Will the communities affected by recent hurricanes be able to rebuild before another natural disaster comes right back for the same area? National and international (I'm thinking about Haiti specifically which repeatedly gets pounded by natural disasters). At what point do people need to permanently move away from high risk areas as climate change worsens?
Has there been an instance in the past of the United States where a natural disaster/multiple natural disasters have displaced so many people at once?
What is the impact of two different natural disasters happening at different parts of the US in such close proximity to each other on our ability to provide aid and relief to each of these communities?
Large-scale disasters like Harvey and Irma get a lot of immediate attention, and bring in a lot of immediate aid, but what do you see as the long-term work that would most benefit the communities affected and/or protect other communities against future disasters?
I've read recently about the severe impact of both Harvey and Irma on illegal immigrants who do not feel able or cannot seek out help in the wake of natural disasters. How have you seen the health of this population affected and what steps would you recommend to better outcomes?
Hi Sandro! BUSPH '16 here. At parties and family gatherings, it's still something of a mouthfull to explain the work--what's your Public Health Elevator Pitch?
What are your thoughts on the ethics of making public health advisories/recommendations based on correlational data that are [true at an epidemiological level of analyses but may not be true for every given individual](https://en.wikipedia.org/wiki/Ecological_fallacy
), when the more proximate explanation is readily available? I notice that public health organization do this very often.
For example, if we know at an epidemiological level that people who do/are/have **X** action/condition/environment disproportionately develop **Y** health problem, but we also know that the true proximate cause of Y is **Z**, and Z just happens to correlate with X. Do you think it's ethically defensible or indefensible to mislead the public about causal relationships when you know that doing so will in the end result in better health outcomes on account of the fact that enough people are statistically illiterate?
Who are the people most vulnerable to PTSD after a natural disaster? And are the symptoms different from other instances of PTSD, say that suffered as a result of military combat?
what are some public health problems that are disproportionately present in the boston area and/or boston student population (compared to other metro areas)?
Hi! This is such a perfectly timed AmA, my undergraduate research focused on physiology and ecology though I did try and take courses that were related to health and medical fields. I'm planning on going onto grad school in epidemiology Fall 2018. What are some things I should be thinking about during this process to be a more attractive option to schools and be more prepared when I do start?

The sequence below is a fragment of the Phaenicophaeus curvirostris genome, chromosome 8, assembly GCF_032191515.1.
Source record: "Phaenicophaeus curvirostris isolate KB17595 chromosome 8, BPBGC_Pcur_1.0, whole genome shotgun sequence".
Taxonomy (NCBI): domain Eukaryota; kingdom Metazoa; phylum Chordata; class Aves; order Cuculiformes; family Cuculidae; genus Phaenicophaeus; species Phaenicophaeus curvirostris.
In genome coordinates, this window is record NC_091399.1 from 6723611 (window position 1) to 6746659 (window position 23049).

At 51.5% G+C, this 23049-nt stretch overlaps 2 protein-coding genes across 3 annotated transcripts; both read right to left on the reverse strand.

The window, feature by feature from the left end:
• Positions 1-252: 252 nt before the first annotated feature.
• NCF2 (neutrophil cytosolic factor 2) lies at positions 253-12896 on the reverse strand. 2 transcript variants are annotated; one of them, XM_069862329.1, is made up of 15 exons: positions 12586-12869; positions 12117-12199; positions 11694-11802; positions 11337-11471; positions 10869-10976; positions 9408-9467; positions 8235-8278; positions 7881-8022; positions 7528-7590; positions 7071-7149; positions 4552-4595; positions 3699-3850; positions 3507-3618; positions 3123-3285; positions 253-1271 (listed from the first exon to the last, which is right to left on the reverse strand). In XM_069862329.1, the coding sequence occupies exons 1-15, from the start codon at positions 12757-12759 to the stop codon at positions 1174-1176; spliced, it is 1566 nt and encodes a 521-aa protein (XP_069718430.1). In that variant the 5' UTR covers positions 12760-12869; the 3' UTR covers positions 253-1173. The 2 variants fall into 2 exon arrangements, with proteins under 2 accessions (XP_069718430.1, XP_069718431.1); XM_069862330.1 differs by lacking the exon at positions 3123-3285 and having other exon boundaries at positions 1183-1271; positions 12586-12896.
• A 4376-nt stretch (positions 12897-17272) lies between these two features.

Hi, thanks for doing this AMA! Can you please give a brief explainer on the idea that climate change is worsening natural disasters?
With Senator Sanders introducing a Medicare For All single payer bill today co-sponsored by 16 democratic senators, I am curious what your thoughts are on this type of sweeping reform of health insurance in the United States? Would taking a more gradual approach (implementing public option) be better strategy? Appreciate your feedback!
Not related to natural disasters, but I'm a pharmacist and I'm thinking about going back to school for Public Health (MS). Do you find this to be a common thing and what would you say is the most beneficial gain for health professionals to get this degree?
What do you think we need to do, as a country and individuals, to obtain a sustainable and equitable food system?
Hello! I fell very ill from what several doctors have told me was triggered by a water damaged building and mold. How prevalent is information in public health about mold illness or sick building syndrome?
Also, how is the future outlook for starting a career as a public health official?
What have been the most health-damaging disasters to Americans in general category terms and in an event-based historical context?
Disclaimer -- i do health policy research in an academic setting, but my office studies different stuff and I specifically do GIS, so i guess that's where i'm coming from before i ask a question.
my question: how did you go from epidemiology in a public health setting to landing on natural disasters and their effects on public health? i guess when i think of epidemiology, i think of like John Snow & cholera. natural disasters make me think more about them being an 'act of god' and even though climate change is definitely in part caused by humans which could be impacting the frequency of natural disasters, would you call them epidemics?
Do you do any projects with the *other* school of Public Health in town?
What typically happens to people who need resources from a hospital, for example, if they need emergency services or prescription refill, etc? I'm assuming these facilities will be shut down for weeks potentially before they can open up again.